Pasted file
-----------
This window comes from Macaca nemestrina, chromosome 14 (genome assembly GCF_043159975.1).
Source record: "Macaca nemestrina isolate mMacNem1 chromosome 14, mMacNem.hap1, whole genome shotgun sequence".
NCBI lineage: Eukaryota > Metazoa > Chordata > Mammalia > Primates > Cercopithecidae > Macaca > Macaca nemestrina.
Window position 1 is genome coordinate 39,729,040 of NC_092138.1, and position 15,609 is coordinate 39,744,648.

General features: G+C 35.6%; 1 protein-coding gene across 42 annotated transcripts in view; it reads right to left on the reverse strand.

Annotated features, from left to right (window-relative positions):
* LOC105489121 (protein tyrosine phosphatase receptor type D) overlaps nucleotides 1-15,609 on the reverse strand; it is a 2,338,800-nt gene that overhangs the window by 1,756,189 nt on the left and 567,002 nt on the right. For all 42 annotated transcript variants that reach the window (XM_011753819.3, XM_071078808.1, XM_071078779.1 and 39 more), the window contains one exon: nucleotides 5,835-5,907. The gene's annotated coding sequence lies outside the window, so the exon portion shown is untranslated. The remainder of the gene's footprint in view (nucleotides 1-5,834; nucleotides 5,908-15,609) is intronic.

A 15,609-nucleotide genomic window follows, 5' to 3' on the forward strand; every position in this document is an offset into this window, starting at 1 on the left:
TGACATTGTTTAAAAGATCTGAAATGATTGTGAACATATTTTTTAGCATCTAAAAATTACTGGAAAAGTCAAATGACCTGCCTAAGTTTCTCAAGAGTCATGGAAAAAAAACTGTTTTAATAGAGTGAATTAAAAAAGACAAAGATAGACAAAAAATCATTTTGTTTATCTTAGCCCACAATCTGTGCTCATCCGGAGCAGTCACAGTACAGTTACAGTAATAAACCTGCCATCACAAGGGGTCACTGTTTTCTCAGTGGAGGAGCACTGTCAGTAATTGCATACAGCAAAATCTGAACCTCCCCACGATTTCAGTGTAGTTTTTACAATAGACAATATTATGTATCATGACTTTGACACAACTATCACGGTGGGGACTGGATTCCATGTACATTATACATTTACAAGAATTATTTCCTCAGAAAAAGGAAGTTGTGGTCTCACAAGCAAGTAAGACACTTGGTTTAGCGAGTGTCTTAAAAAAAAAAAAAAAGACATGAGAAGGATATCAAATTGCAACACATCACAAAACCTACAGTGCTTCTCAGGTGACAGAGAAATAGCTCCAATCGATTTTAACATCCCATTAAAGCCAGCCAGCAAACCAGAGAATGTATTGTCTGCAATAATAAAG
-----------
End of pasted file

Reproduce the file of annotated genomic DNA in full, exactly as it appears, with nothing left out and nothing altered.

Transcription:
This window comes from Macaca nemestrina, chromosome 14 (genome assembly GCF_043159975.1).
Source record: "Macaca nemestrina isolate mMacNem1 chromosome 14, mMacNem.hap1, whole genome shotgun sequence".
NCBI lineage: Eukaryota > Metazoa > Chordata > Mammalia > Primates > Cercopithecidae > Macaca > Macaca nemestrina.
Window position 1 is genome coordinate 39,729,040 of NC_092138.1, and position 15,609 is coordinate 39,744,648.

General features: G+C 35.6%; 1 protein-coding gene across 42 annotated transcripts in view; it reads right to left on the reverse strand.

Annotated features, from left to right (window-relative positions):
* LOC105489121 (protein tyrosine phosphatase receptor type D) overlaps nucleotides 1-15,609 on the reverse strand; it is a 2,338,800-nt gene that overhangs the window by 1,756,189 nt on the left and 567,002 nt on the right. For all 42 annotated transcript variants that reach the window (XM_011753819.3, XM_071078808.1, XM_071078779.1 and 39 more), the window contains one exon: nucleotides 5,835-5,907. The gene's annotated coding sequence lies outside the window, so the exon portion shown is untranslated. The remainder of the gene's footprint in view (nucleotides 1-5,834; nucleotides 5,908-15,609) is intronic.

A 15,609-nucleotide genomic window follows, 5' to 3' on the forward strand; every position in this document is an offset into this window, starting at 1 on the left:
TGACATTGTTTAAAAGATCTGAAATGATTGTGAACATATTTTTTAGCATCTAAAAATTACTGGAAAAGTCAAATGACCTGCCTAAGTTTCTCAAGAGTCATGGAAAAAAAACTGTTTTAATAGAGTGAATTAAAAAAGACAAAGATAGACAAAAAATCATTTTGTTTATCTTAGCCCACAATCTGTGCTCATCCGGAGCAGTCACAGTACAGTTACAGTAATAAACCTGCCATCACAAGGGGTCACTGTTTTCTCAGTGGAGGAGCACTGTCAGTAATTGCATACAGCAAAATCTGAACCTCCCCACGATTTCAGTGTAGTTTTTACAATAGACAATATTATGTATCATGACTTTGACACAACTATCACGGTGGGGACTGGATTCCATGTACATTATACATTTACAAGAATTATTTCCTCAGAAAAAGGAAGTTGTGGTCTCACAAGCAAGTAAGACACTTGGTTTAGCGAGTGTCTTAAAAAAAAAAAAAAAGACATGAGAAGGATATCAAATTGCAACACATCACAAAACCTACAGTGCTTCTCAGGTGACAGAGAAATAGCTCCAATCGATTTTAACATCCCATTAAAGCCAGCCAGCAAACCAGAGAATGTATTGTCTGCAATAATAAAG